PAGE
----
Now, whether other transit companies have been wise in allowing the Dawkins campaign (and the subsequent counter-campaigns, such as the pathetic riposte from the United Church: “God probably does exist. Now stop worrying and enjoy your life”) is something else again.

But these particular slogans seem awfully unprovocative. In fact, such feeble assertions reflect badly on both secularism and Christianity: I mean, that’s all we’ve got to say?!

As to whether buses should be allowed to carry more exciting signs that say, “We’re right; you’re wrong; go to hell” or “Religious people are stupid and dangerous and ought to be exiled” or “Prepare to meet thy God, and we’ll be glad to facilitate that meeting”—or the unfunny real-world parallels to these—well, it makes me glad for the current policies. And you, too?

0 Responses to “The Bus Wars”

  1. scott

    If the people funding these ad campaigns were spending that money to help end world hunger, how would our world change?

  2. Jono

    I agree that the money could be used more wisely. A bigger concern to me though, is what these slogans say to others? Do they look at both sides as kinda nuts?
    I also think the bus company made the right decision given their current policies, but I wonder how long those policies willl continue to be in place if they are pushed legally.

  3. Steve

    An interview on CBC radio in Halifax raised the point that traditionally media/advertising has completely avoided running ads that explicitly tell one how to think in favor of ads that are selling a product (or promoting an event). Were an “atheist conference” being promoted in the same way that a local missions conference promotes themselves on the bus, it would be much less offensive. In that case it would merely be an event (with an agenda) that you can choose to attend or ignore. Whereas advertising a particular belief or way of thinking is both provocative, and offensive to someone.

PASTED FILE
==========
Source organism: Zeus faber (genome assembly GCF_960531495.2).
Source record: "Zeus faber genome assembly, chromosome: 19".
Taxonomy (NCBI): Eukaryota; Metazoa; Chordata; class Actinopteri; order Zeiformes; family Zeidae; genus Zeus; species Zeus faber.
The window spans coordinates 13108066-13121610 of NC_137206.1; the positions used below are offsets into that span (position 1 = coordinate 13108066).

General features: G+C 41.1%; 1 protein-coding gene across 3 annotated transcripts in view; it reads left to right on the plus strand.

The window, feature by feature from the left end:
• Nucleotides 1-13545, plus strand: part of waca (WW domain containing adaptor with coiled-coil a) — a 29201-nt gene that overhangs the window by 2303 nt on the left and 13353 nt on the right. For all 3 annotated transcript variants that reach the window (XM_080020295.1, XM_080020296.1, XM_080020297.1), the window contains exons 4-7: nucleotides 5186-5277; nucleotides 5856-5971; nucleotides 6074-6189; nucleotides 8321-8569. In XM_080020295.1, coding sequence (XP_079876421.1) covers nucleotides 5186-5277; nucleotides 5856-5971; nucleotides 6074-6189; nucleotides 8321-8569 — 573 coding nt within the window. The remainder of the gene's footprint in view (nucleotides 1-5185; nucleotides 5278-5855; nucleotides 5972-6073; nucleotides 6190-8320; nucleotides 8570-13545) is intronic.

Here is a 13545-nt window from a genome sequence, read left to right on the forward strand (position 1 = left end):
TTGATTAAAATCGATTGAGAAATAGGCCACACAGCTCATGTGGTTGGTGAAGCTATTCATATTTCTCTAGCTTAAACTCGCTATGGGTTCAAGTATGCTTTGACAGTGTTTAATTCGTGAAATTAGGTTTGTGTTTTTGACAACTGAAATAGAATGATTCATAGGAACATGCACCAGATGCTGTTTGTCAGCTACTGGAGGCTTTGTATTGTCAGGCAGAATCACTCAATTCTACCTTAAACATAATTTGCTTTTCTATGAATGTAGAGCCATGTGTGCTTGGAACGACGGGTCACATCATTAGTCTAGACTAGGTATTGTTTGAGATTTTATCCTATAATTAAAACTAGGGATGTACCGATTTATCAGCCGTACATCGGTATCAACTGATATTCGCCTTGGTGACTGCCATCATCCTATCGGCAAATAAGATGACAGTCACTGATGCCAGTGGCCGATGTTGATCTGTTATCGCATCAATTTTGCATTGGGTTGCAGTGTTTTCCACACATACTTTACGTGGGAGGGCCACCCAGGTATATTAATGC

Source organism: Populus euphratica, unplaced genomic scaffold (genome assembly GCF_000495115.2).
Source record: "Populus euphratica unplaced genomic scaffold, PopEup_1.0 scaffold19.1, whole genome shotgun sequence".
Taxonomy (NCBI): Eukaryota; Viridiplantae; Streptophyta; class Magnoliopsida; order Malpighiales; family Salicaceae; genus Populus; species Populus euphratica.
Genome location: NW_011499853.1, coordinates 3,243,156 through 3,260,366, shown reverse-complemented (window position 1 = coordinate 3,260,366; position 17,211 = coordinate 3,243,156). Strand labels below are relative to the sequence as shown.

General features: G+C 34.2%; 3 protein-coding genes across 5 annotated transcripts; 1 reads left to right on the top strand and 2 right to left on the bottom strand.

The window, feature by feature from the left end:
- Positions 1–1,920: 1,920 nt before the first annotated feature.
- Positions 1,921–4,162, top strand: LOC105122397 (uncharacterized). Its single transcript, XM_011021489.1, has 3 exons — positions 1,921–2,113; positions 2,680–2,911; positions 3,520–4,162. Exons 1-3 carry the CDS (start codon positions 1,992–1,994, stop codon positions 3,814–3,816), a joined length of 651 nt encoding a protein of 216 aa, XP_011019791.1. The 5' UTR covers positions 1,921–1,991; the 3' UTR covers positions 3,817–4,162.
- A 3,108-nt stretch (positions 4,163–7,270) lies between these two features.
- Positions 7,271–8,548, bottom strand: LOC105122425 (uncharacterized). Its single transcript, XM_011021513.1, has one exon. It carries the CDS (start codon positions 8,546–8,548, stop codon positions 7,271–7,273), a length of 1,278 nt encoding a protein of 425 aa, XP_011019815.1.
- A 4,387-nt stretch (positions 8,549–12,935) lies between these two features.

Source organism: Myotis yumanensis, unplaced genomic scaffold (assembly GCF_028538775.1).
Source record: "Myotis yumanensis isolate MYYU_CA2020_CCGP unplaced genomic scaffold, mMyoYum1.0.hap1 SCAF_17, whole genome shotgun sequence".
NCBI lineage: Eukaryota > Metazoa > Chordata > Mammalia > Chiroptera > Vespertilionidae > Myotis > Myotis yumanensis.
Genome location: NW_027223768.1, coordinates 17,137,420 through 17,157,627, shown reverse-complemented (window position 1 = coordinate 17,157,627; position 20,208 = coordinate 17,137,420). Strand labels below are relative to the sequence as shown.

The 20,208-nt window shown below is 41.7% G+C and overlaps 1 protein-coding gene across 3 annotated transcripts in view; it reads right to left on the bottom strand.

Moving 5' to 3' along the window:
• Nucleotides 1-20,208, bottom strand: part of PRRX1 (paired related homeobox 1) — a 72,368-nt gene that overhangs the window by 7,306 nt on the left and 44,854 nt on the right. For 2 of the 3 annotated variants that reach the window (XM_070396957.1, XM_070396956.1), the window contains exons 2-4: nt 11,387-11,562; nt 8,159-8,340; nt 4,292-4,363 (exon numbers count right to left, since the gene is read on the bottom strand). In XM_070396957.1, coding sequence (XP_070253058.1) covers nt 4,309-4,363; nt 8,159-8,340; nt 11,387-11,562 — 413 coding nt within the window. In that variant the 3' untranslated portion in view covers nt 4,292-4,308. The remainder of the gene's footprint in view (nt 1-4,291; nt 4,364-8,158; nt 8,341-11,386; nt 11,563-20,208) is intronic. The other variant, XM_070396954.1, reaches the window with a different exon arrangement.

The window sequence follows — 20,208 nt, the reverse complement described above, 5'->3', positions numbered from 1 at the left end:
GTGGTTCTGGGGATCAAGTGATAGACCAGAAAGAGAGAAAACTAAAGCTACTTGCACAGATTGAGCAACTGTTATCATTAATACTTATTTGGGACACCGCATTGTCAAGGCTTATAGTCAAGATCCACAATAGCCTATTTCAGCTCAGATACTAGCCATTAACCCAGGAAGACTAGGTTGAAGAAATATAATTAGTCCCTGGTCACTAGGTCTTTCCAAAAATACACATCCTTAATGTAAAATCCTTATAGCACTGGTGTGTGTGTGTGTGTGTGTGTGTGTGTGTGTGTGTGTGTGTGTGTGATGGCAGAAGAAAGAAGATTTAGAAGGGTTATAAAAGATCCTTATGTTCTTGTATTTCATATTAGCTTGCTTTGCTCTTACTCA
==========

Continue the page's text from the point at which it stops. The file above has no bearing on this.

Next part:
4. Donna-Jean Brown

    Are you all aware of the generally moderate and creative Christian ads by Bus Stop Bible Studies, on busses, streetcars and subway trains in several cities in Canada?
    Churches and others can select and sponsor these ad panels through this organization and Transit Commissions in cities like Toronto, Calgary and Hamilton have okayed them.

    Check them out at the bus stop bible studies website. In my opinion many of the designs would be attractive and thought provoking to the average commuter.


  5. Frank Emanuel

    It is ironic that the very structures meant to protect religion (that is a strong division between the public and the private or non-public) actually neuters religion. I have to agree with the transit authority that the humanists are making claims about ultimate things and are therefore – religion. But we have such phobia of that word in our culture. It is even in the churches – religion has become code for everything we despise about institutions. Probably the one thing I can buy from Rawls is the way he lumped religions, philosophies, traditions into one category – comprehensive doctrines. Maybe we need such a term so that these humanists don’t get their knickers in a twist over the word religion.